I continued on a run up the Allegheny in fits and starts. The flags at the ballpark were telling me that little wind was making it to the river's surface.

Then, when I peered at the water around a buoy, I could see the current was strong enough to form ripples and small wake. (It's flowing from right to left.)

My progress grew slower and slower. As I neared the Sixth Street Bridge, what was happening became quite clear. There was just enough wind behind me to push me up the river at perhaps 1-2 mph. But the river current was flowing back at an almost matching speed.

For long minutes, I'd notice that I was making no progress upstream at all, if I mark my position against the shore. But if I looked down at the water, I'd see debris flowing past.

It was intriguing to watch. I tried to gauge the speed of the current. Debris was taking roughly 4 seconds to pass from bow to stern. I'd figured out long ago (in July 2009) how to convert those times into a speed: 8.2/4 = (roughly) 2 mph.

It didn't seem possible that all this 2 mph was just current. The 20,000 cubic feet per second reported converts to roughly 0.7 mph using conversion factors here. Perhaps in places that could rise to 1 mph if the river was constricted. Then if my boat is moved by the wind at 1 mph, the two speed would cancel perfectly.

It is just arithmetic. My speed upstream with respect to the water, minus the current speed downstream with respect to the bank equals zero speed for me with respect to the bank.


But if I just looked at the water streaming past, I'd not notice this. I'd see myself gaining at 1 mph with respect to the water surface.

By 4:50pm I was losing interest in the odd effect of being frozen in place while the water flowed past. So upstream of the Sixth Street Bridge, just before the Seventh Street Bridge, I turned my bows downstream.

This now yielded more interesting sailing. I was now tacking across and into the wind. That is much more fun. Perhaps coincidentally, the winds seemed to pick up and I enjoyed some fast sailing. Here's the gps track, color coded for speed:

speed track small
click for larger

There are a few exhilarating stretches at 6.9 mph. I stopped at the Point for a break at 5:05.

Here's an impressive view of the fountain:

It's hard to read the plume in the photo, but it might be showing a Northerly wind.

Then, at 5:20, I put back into the water for a fast sail home. The winds were blowing steadily up the Ohio. The elongated tacks shown in the gps tracks indicates that the winds were at times blowing over the Northern bank of the river. However they were funneled mostly along the river course, so I was tacking mostly straight into them.

They blew steadily enough to raise a good chop for a while. I battered my way through waves that now and again seemed to be a foot high. The Hobie Bravo is designed for surf, so that is not a problem. But battering through a wave does bleed off speed.

Here's the wonderful view of the Point taken during a calmer moment.

I arrived at the Newport marina with a sudden burst of speed at 5:50pm. I'd made very good time.

I was tempted to continue sailing down the Ohio. That is something I normally do not do. It is just good river sailing prudence. If I get becalmed downstream, I've no way to get home. If it happens upstream, perhaps the current will carry me home. What tempted me was that I had good wind blowing against the current. That was my ticket home, I thought.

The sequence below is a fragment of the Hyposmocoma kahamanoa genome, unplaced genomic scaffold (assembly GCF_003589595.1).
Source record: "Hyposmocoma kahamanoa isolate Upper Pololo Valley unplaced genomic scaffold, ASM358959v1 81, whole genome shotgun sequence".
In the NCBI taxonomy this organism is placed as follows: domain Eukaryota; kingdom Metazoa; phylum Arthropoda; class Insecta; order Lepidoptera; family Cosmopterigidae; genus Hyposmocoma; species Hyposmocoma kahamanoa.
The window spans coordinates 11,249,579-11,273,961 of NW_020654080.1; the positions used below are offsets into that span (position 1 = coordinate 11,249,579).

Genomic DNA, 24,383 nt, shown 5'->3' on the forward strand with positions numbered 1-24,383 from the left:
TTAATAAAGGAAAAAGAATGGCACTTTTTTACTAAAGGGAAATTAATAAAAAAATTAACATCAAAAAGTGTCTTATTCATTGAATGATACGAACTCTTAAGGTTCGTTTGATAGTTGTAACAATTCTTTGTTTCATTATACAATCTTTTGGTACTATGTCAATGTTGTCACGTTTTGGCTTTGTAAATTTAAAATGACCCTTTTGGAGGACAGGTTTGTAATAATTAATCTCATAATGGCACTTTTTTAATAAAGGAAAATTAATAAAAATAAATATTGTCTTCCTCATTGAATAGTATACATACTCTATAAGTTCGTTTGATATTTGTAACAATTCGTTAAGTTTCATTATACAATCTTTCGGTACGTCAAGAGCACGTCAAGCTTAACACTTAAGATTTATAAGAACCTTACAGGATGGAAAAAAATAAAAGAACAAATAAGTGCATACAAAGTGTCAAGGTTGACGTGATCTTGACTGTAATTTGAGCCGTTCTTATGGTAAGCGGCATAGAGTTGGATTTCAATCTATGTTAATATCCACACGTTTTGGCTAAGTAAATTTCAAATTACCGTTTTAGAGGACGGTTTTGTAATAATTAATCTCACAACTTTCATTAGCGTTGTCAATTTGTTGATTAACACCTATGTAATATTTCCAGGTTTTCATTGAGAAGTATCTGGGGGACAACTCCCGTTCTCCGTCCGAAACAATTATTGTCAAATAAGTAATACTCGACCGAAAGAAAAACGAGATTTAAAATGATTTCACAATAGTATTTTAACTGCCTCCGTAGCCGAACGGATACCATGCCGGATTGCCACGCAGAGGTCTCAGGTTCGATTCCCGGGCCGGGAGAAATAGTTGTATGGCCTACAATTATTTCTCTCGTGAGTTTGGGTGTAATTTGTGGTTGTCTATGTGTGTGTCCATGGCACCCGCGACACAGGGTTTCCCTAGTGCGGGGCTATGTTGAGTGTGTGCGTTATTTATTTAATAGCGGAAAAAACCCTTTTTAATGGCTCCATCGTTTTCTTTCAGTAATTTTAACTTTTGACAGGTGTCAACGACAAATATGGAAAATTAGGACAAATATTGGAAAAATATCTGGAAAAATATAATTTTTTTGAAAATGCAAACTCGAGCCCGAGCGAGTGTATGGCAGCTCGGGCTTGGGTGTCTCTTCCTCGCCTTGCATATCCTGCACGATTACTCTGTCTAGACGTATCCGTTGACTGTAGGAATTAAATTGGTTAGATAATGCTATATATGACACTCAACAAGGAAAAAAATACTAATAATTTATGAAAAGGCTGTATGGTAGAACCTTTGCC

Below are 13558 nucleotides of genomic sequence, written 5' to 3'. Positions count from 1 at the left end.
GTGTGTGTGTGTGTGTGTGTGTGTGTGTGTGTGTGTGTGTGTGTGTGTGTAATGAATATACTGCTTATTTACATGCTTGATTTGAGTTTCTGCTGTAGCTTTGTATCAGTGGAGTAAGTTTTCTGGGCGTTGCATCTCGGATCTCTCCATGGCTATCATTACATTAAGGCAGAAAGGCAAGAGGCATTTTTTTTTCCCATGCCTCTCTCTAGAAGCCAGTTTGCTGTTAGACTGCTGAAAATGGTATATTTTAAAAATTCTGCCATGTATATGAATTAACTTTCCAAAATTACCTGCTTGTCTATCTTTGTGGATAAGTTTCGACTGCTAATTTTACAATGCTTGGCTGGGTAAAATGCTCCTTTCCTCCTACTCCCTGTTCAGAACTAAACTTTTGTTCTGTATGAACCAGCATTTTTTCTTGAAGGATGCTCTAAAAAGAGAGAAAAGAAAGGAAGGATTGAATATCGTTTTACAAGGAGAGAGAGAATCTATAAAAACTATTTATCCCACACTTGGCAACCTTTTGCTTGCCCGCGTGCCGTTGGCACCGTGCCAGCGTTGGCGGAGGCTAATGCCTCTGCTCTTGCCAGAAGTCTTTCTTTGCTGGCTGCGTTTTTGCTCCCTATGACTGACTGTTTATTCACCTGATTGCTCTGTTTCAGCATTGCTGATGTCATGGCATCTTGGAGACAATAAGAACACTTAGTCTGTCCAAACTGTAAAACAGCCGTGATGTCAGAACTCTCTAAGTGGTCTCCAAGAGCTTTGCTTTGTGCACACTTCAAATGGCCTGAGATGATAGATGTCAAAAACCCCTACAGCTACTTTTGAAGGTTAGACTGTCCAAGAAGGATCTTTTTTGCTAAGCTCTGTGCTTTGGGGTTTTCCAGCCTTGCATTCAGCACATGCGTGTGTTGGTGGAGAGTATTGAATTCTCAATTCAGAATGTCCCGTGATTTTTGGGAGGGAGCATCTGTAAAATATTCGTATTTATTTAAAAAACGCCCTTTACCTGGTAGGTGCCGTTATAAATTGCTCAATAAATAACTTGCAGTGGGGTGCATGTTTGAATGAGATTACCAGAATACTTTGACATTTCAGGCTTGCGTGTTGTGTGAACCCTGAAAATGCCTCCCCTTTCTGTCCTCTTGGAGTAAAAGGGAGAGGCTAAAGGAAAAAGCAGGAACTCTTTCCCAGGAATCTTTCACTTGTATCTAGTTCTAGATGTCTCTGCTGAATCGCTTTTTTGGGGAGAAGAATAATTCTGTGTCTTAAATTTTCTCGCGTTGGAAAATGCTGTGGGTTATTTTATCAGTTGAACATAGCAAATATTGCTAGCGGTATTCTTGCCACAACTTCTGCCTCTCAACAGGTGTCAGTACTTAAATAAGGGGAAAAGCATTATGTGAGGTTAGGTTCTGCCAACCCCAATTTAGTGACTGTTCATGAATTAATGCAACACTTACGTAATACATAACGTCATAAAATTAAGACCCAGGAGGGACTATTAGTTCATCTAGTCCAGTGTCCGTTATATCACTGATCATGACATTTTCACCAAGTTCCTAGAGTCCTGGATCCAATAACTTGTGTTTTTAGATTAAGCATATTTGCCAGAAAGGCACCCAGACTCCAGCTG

Prudence prevailed and I sailed into the lagoon, where my bows bumped against the ramp from which the boat is launched.

It turned out to be a wise decision. What I did not know was that the current on the Ohio river had just lurched upwards. This I found when I checked the river current reports later in the evening.

At the end of the sail, I joined Eve who was out riding her bicycle. We rode to the end of the trail at the jail downstream on the Ohio River. Eve's saddle needed adjustment, so we stopped at bicycle heaven.

Then we were quite hungry. The Casino is right on the trail and we ride past it. They have a nice outdoor cafe that overlooks the bicycle trail and the river. But alas, they'd set up a sound stage that beamed its music straight into the cafe. I was trying to discern the words, distorted by distance from a loud amplifier. Was it "night hours" or "night owls," I wondered.

We rode on, peering into various eateries. A game at the baseball stadium was turning out a crowd that seemed more inclined to drink than eat.

We ended up in Market Square, where we ate the best that fast food can offer: Chipotle.

Here are few more photos taken underway.

I'm preparing to step the mast. That is always the worst part since the boat's hull sits on an inclined ramp and I have to shove the mast uphill.

I've now developed a technique that works well enough. I get the mast half way up and then slowly shake it to and fro, until the resonances build enough to aid my final shove up to the vertical.

Here I am approaching the Point on a run. It is easy to take photos on a run, so I do.

Docked at the Point:

Here's the metal ring to which I tied the boat. As the chop rolled in, the boat swayed to and fro. I sat on the dock with my legs on the deck, stabilizing the boat to stop the hull scraping on the concrete dock.

My tacks brought me close to some docked barges. Here I am turning away from one after tacking up to it. I love the mix of a spectacular downtown and gritty industry.

Downstream of the West End Bridge, looking back. Nearly home.


John D. Norton